Approaching the tail end of my theatrical marathon and we're onto the "Part 2"s. Henry IV Part 2 is also the Globe's final new Shakespeare production of the 2010 season, which seems a bit early in mid July, but although I still have 3 trips there planned this year, the two fresh productions are newly-commissioned plays, and the remaining Shakespeare, The Merry Wives of Windsor, is a revival of a 2008 production, unrelated to these versions of the Henry plays. Which also means it won't feature Roger Allam's grubby Falstaff, which seems a shame. It would be unfair on Desmond Barrit and Michael Gambon, who I've previously seen tackle the role, to say that Allam is my favourite so far because I saw those two too long ago to properly compare¹ but the thought did cross my mind he might well be. This isn't just because Dominic Dromgoole's production plays down the much-discussed father-son relationship between him and Hal, although I have to say I like this approach. Allam's Falstaff has shown his true colours long before the news of Hal's ascension brings forth a telling speech in which he has no interest in what it means for Hal, and only cares about the perceived power he's already planning to abuse. In fact if either of them has true feelings for the other it's Jamie Parker's Hal, who after the "I know you not, old man" speech allows himself to be visibly upset as soon as everyone looks away.
Elsewhere William Gaunt is better as a funny, endearing Shallow than he was as Worcester in Part 1, and Barbara Marten is a funny Mistress Quickly, making a good double act with Doll Tearsheet (Jade Williams) who must have made a few people rue the day they said "£5 standing tickets? What could possibly go wrong?" when she turns up and promptly pukes on the groundlings. Having been an intriguing Hotspur, Sam Crane basically gets a memorable cameo here as Pistol, and again is excellent. Although the title role isn't a big one, I still felt Oliver Cotton could have done more with Henry IV; the scene of Hal snatching the crown is nicely done but overall Cotton didn't make me feel I got under the king's skin. The politics of the second play isn't as engaging as that of the first, a vague group of lords and bishops not being quite as dynamic as a Hotspur figure, but although the rebels on their own didn't interest me much, the scene where John of Lancaster (the rather cute Joseph Timms, who reminded me a lot of Christopher Gorham from off of millions of US TV shows) tricks the rebels without technically breaking his word, is very well told.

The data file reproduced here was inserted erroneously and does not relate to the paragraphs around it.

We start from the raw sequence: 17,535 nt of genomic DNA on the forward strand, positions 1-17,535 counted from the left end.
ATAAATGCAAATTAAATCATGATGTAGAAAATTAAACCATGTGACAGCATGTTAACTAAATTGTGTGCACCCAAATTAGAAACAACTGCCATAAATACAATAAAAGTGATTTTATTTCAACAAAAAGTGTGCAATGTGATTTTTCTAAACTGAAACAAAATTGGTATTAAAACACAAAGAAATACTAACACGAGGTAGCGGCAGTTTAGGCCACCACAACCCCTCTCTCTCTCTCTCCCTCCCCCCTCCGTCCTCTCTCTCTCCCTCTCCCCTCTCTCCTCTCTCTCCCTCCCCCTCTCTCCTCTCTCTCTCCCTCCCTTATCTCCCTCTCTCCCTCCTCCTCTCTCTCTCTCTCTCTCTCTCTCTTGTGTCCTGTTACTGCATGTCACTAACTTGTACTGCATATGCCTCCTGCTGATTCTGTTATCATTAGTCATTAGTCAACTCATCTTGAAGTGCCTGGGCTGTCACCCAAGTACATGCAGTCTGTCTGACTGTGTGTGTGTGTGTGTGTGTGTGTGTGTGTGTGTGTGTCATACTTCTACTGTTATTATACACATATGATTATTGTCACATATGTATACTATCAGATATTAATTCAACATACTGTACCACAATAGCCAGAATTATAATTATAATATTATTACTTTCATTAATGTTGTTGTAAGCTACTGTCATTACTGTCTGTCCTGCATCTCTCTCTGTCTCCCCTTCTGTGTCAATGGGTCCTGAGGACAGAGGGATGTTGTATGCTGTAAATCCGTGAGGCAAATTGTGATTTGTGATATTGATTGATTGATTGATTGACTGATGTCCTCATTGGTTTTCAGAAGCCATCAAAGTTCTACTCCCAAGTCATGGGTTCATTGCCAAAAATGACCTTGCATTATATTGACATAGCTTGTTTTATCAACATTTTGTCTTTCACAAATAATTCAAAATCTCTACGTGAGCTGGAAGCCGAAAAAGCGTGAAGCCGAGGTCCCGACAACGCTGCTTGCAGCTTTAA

Overall I would say that although this isn't a groundbreaking production, it's a very solid one that brings to the fore the two plays' strengths. Both Henry IVs are very well served and well worth seeing.
Henry IV Part 2 by William Shakespeare is in repertory until the 3rd of October at Shakespeare's Globe.
¹and they both predate this blog and writing my reviews, which seem to help me remember more details, or if not provide a reference point about what I thought at the time